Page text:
The Court also found the Board erred in determining the prior art showed that using a compression screw in a conical, partially threaded hole would cause the screw to undesirably protrude above the line of the plate. The Court pointed to a chamfer disclosed in the Haas reference that could be used to countersink a screw head so that it does not sit above the top surface of the plate. The Board had disregarded the Haas chamfer because a drawing in Haas showed the chamfer to be too narrow to prevent protrusion of a compression screw. The Court held that the Board erred in disregarding the Haas chamfer, and that the chamfer should not be limited to the narrow one shown in the drawing, as chamfers are "conventional features in the art and can be sized to accommodate screw threads of varying heights." The Court also reasoned that a person of ordinary skill in the art would not have necessarily selected a "rounded-bottom head" that would stick out from the plate, but would have chosen an appropriately shaped screw for the plate holes.
Finally, the Court held that the Board erred in relying on distinguishing the partially threaded, partly conical, holes discussed in the '686 patent from the fully conical threaded holes in the Haas reference for obviousness. The Court noted that the '744 patent discloses that partially threaded holes, regardless of shape, could provide compression, and held that "a person of skill could adjust a plate hole's geometry -- whether conical, cylindrical, or otherwise -- to fit any standard screw without sacrificing compression."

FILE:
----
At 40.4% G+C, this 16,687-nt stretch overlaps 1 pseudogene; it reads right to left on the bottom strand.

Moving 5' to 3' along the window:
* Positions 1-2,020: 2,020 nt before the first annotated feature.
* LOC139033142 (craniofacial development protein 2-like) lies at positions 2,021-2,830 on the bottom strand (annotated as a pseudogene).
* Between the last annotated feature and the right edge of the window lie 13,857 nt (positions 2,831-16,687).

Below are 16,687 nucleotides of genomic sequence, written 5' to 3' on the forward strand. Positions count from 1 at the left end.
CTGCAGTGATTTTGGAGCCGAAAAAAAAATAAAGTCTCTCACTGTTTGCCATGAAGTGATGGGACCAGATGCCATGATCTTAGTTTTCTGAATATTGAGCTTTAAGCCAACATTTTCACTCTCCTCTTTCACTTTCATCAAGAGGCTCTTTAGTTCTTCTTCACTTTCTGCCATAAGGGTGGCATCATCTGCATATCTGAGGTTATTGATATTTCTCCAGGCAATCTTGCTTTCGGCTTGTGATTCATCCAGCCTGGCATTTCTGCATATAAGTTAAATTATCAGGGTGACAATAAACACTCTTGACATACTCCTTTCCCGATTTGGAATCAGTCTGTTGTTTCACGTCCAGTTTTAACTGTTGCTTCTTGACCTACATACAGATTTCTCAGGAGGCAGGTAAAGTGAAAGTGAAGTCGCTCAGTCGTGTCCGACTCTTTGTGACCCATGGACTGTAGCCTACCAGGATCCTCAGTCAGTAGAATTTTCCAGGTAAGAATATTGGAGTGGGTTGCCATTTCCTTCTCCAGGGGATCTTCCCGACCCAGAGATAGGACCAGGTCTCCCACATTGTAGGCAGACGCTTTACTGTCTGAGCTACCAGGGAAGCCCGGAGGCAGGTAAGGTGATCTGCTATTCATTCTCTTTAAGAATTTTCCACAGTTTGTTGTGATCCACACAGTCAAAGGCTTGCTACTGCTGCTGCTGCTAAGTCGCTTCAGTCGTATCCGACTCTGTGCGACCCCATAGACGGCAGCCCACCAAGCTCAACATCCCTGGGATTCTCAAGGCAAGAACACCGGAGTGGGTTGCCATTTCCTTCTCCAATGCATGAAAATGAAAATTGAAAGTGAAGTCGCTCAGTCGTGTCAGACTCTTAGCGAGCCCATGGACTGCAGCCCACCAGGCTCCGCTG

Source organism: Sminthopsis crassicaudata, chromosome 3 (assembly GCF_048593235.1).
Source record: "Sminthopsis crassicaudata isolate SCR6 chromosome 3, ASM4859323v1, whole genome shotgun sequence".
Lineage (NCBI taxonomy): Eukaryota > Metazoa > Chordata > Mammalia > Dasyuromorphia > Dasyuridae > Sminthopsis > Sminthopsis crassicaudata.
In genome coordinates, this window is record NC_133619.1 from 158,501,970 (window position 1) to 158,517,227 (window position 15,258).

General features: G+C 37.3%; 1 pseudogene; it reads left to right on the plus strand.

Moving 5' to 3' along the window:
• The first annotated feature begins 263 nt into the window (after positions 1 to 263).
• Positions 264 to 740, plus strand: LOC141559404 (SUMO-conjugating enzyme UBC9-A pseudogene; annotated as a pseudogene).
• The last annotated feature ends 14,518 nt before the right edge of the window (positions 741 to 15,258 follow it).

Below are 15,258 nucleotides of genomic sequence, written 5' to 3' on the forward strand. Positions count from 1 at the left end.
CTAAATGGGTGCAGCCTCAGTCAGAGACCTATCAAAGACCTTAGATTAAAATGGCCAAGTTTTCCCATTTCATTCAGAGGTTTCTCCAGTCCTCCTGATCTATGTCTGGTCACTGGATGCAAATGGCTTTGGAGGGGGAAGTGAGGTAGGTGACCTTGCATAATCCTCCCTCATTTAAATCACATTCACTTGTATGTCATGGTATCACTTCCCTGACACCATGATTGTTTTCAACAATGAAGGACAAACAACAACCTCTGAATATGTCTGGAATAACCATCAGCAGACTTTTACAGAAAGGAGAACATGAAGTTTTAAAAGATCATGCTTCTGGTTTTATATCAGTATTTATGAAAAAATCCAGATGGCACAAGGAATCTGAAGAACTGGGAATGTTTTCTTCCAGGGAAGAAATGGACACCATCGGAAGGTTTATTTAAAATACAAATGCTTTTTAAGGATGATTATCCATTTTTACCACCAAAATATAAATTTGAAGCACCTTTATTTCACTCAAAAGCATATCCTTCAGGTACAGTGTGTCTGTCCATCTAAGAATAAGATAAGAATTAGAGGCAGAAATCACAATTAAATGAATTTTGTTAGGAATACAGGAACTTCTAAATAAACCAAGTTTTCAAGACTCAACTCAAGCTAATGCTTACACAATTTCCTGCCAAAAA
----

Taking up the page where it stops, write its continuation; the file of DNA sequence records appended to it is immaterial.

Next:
Thus, the Court held that the motivation to combine the holes in the Haas reference with the prior art condylar plates was there: the use of threads in all of the holes offers flexibility to the surgeon to choose either locking or non-locking (compression) screws in any of the holes in the head portion of the plate.
The Court additionally held that the Board should have considered two other prior art references that the Board had discounted because the Examiner had not relied on the references in making his rejections. The fact that the Examiner had incorporated Smith & Nephew's arguments by reference (which included the two references) allowed for Board review of those references. The Court held that the two references were "clearly probative" regarding whether it was known at the time of the invention that non-locking screws could be used in threaded holes.
Thus, the Court, despite taking a deferential approach to the Board's findings due to the substantial evidence standard of review, concluded that the Board erred in its decision, and reversed the Board's decision for claims 1-23 and 32. In addressing the deference owed the Board, The Court noted that it did not dispute the Board's resolution of the factual questions of the case, and that the Board's decision was "mainly the result of the [Board's] analytical errors," as discussed above.
Smith & Nephew, Inc. v. Rea (Fed. Cir. 2013)
Panel: Circuit Judges Dyk, Bryson, and Wallach
Opinion by Circuit Judge Bryson